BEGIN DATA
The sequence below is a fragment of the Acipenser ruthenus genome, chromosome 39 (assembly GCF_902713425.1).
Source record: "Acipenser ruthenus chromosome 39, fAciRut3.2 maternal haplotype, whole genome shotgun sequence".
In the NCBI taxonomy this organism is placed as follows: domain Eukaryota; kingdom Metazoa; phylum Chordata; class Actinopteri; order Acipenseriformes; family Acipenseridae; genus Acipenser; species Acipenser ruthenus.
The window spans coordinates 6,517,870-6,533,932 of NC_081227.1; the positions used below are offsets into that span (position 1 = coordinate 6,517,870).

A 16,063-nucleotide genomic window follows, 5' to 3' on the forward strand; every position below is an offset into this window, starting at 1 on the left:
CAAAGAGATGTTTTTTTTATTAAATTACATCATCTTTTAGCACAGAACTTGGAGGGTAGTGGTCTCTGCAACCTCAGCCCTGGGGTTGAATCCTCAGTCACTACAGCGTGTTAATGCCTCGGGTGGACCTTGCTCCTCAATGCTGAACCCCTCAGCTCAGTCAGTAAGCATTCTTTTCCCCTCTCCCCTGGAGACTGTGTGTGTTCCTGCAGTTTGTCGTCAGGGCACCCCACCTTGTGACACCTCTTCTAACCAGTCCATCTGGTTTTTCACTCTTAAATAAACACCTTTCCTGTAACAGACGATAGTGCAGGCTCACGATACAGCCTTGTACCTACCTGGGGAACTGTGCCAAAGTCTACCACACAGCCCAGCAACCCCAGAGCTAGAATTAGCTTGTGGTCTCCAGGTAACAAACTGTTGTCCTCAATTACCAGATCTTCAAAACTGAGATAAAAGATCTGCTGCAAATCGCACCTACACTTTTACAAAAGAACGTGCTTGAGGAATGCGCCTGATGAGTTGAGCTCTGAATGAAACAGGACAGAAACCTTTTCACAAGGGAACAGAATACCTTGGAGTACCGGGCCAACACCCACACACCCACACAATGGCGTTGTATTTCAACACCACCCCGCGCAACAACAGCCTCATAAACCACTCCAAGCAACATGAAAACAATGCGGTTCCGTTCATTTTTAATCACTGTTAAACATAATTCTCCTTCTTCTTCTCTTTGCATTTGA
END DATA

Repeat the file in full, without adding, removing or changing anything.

The sequence below is a fragment of the Acipenser ruthenus genome, chromosome 39 (assembly GCF_902713425.1).
Source record: "Acipenser ruthenus chromosome 39, fAciRut3.2 maternal haplotype, whole genome shotgun sequence".
In the NCBI taxonomy this organism is placed as follows: domain Eukaryota; kingdom Metazoa; phylum Chordata; class Actinopteri; order Acipenseriformes; family Acipenseridae; genus Acipenser; species Acipenser ruthenus.
The window spans coordinates 6,517,870-6,533,932 of NC_081227.1; the positions used below are offsets into that span (position 1 = coordinate 6,517,870).

A 16,063-nucleotide genomic window follows, 5' to 3' on the forward strand; every position below is an offset into this window, starting at 1 on the left:
CAAAGAGATGTTTTTTTTATTAAATTACATCATCTTTTAGCACAGAACTTGGAGGGTAGTGGTCTCTGCAACCTCAGCCCTGGGGTTGAATCCTCAGTCACTACAGCGTGTTAATGCCTCGGGTGGACCTTGCTCCTCAATGCTGAACCCCTCAGCTCAGTCAGTAAGCATTCTTTTCCCCTCTCCCCTGGAGACTGTGTGTGTTCCTGCAGTTTGTCGTCAGGGCACCCCACCTTGTGACACCTCTTCTAACCAGTCCATCTGGTTTTTCACTCTTAAATAAACACCTTTCCTGTAACAGACGATAGTGCAGGCTCACGATACAGCCTTGTACCTACCTGGGGAACTGTGCCAAAGTCTACCACACAGCCCAGCAACCCCAGAGCTAGAATTAGCTTGTGGTCTCCAGGTAACAAACTGTTGTCCTCAATTACCAGATCTTCAAAACTGAGATAAAAGATCTGCTGCAAATCGCACCTACACTTTTACAAAAGAACGTGCTTGAGGAATGCGCCTGATGAGTTGAGCTCTGAATGAAACAGGACAGAAACCTTTTCACAAGGGAACAGAATACCTTGGAGTACCGGGCCAACACCCACACACCCACACAATGGCGTTGTATTTCAACACCACCCCGCGCAACAACAGCCTCATAAACCACTCCAAGCAACATGAAAACAATGCGGTTCCGTTCATTTTTAATCACTGTTAAACATAATTCTCCTTCTTCTTCTCTTTGCATTTGA